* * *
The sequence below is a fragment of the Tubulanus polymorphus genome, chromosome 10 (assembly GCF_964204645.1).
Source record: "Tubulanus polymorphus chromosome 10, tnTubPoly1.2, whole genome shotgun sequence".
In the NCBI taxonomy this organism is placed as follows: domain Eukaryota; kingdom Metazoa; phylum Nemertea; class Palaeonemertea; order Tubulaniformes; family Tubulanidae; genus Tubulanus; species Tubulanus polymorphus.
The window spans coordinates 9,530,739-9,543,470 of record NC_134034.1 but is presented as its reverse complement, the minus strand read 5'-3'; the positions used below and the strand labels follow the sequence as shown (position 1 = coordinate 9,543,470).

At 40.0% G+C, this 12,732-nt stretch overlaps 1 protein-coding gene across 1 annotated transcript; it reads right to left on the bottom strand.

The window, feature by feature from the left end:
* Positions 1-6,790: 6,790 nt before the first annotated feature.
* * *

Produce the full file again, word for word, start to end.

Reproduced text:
The sequence below is a fragment of the Tubulanus polymorphus genome, chromosome 10 (assembly GCF_964204645.1).
Source record: "Tubulanus polymorphus chromosome 10, tnTubPoly1.2, whole genome shotgun sequence".
In the NCBI taxonomy this organism is placed as follows: domain Eukaryota; kingdom Metazoa; phylum Nemertea; class Palaeonemertea; order Tubulaniformes; family Tubulanidae; genus Tubulanus; species Tubulanus polymorphus.
The window spans coordinates 9,530,739-9,543,470 of record NC_134034.1 but is presented as its reverse complement, the minus strand read 5'-3'; the positions used below and the strand labels follow the sequence as shown (position 1 = coordinate 9,543,470).

At 40.0% G+C, this 12,732-nt stretch overlaps 1 protein-coding gene across 1 annotated transcript; it reads right to left on the bottom strand.

The window, feature by feature from the left end:
* Positions 1-6,790: 6,790 nt before the first annotated feature.